Deciding to Divorce Doesn’t Have to Mean a Court Fight


Deciding to Divorce Doesn’t Have to Mean a Court Fight

Deciding to Divorce Doesn’t Have to Mean a Court FightFor many people, when they think of divorce, they immediately go to a “Kramer v. Kramer” scenario: a bitter court battle, complete with feuding attorneys and courtroom dramatics. While this certainly is the situation in some cases, the vast majority of divorces resolve via a settlement agreement long before they are set for trial. In fact, there are a variety of alternatives to trial that prevent you from ever having to go to court at all.

Negotiation between attorneys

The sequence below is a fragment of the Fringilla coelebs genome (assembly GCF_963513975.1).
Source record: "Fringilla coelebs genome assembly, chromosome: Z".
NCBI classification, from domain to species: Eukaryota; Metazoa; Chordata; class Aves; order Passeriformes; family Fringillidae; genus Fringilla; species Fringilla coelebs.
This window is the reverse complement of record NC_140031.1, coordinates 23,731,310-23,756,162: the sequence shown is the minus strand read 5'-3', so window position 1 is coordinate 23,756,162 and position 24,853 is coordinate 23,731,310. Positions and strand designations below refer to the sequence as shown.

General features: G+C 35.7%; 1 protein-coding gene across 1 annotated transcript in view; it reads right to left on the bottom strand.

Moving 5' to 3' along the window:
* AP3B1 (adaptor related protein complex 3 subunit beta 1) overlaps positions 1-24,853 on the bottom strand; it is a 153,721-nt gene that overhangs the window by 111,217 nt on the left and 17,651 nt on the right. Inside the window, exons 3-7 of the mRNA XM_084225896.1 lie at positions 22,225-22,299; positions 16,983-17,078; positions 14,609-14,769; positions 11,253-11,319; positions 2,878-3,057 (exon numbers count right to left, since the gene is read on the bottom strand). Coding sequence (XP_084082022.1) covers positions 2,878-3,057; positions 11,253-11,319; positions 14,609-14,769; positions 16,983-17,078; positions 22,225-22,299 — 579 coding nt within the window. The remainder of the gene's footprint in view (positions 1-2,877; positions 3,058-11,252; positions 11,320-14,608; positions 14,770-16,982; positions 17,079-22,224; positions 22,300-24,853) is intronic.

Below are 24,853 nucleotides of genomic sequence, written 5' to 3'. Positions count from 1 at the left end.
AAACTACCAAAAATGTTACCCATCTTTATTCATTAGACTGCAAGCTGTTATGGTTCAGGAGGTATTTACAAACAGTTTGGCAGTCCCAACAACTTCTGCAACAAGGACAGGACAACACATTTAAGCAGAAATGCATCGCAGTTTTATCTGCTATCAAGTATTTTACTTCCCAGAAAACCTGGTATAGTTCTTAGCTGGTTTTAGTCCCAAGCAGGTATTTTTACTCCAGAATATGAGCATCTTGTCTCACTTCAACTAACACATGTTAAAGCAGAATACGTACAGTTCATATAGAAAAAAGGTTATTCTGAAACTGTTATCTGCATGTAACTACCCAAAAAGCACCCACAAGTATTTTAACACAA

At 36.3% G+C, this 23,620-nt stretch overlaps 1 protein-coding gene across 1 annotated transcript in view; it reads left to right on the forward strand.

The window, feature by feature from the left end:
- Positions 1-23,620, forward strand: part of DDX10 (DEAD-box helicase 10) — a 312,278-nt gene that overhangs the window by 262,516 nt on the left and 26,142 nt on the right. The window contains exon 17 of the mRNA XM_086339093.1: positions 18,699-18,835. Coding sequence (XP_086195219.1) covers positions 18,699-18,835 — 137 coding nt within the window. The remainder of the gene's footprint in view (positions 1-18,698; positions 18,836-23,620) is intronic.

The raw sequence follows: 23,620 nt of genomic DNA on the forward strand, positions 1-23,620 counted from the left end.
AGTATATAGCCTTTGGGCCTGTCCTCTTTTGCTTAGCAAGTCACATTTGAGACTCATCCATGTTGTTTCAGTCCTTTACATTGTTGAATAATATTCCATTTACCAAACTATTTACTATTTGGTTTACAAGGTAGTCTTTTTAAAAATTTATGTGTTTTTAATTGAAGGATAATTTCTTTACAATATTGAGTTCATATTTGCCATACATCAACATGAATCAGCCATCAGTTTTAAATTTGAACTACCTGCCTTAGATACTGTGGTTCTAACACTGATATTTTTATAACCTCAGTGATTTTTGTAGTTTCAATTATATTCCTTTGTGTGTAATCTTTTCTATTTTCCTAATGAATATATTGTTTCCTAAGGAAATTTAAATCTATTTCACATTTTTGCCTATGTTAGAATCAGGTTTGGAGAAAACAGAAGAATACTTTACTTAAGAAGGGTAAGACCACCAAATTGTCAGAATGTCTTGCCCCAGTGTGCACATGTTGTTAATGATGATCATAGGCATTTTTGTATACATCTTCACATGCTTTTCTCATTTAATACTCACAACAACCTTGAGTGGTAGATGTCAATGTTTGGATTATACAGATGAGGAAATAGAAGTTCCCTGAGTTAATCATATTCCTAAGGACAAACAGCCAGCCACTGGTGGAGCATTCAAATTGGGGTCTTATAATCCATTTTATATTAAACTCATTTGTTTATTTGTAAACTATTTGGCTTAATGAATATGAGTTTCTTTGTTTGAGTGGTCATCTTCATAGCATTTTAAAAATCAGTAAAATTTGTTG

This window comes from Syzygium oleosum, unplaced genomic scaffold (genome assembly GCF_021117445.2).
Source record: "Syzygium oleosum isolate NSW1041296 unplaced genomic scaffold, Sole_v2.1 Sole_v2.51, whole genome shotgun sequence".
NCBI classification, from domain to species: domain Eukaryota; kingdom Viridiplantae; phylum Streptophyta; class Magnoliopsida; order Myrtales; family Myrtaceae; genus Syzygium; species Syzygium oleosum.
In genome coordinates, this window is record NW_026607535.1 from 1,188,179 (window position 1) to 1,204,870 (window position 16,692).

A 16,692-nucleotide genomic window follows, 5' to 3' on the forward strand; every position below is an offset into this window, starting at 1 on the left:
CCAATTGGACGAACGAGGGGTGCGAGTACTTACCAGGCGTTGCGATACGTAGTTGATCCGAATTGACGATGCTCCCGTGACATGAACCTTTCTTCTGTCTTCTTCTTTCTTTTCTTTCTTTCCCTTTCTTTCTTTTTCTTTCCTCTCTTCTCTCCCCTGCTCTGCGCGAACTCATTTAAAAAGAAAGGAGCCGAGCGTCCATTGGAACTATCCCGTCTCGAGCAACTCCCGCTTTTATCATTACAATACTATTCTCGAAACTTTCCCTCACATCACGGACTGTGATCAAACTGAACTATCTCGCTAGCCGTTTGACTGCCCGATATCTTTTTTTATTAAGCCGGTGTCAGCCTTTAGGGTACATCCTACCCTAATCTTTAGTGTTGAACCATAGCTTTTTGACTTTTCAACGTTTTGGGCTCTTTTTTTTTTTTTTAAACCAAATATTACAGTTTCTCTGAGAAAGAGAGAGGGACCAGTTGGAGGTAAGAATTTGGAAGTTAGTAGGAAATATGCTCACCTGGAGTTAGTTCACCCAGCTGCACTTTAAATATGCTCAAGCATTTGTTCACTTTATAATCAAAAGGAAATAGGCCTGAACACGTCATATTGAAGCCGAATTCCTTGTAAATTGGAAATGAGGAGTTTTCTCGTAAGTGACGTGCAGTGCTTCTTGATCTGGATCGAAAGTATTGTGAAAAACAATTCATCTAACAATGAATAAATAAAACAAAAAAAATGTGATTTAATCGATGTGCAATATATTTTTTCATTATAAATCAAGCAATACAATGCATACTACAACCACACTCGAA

While it may seem that the divorce process is supposed to be adversarial in nature, it does not always have to be. Attorneys will always zealously represent their client and keep their specific client’s best interest at heart, but that representation does not always need to be combative. There are many situations in which an attorney may begin a case by reaching out to the other attorney and asking that they proceed in an amicable fashion for the benefit of the parties and their family. This may not always be possible depending on the specific facts and circumstances of each case, but many, many cases are fully resolved simply via the negotiations between parties, facilitated through their respective counsel.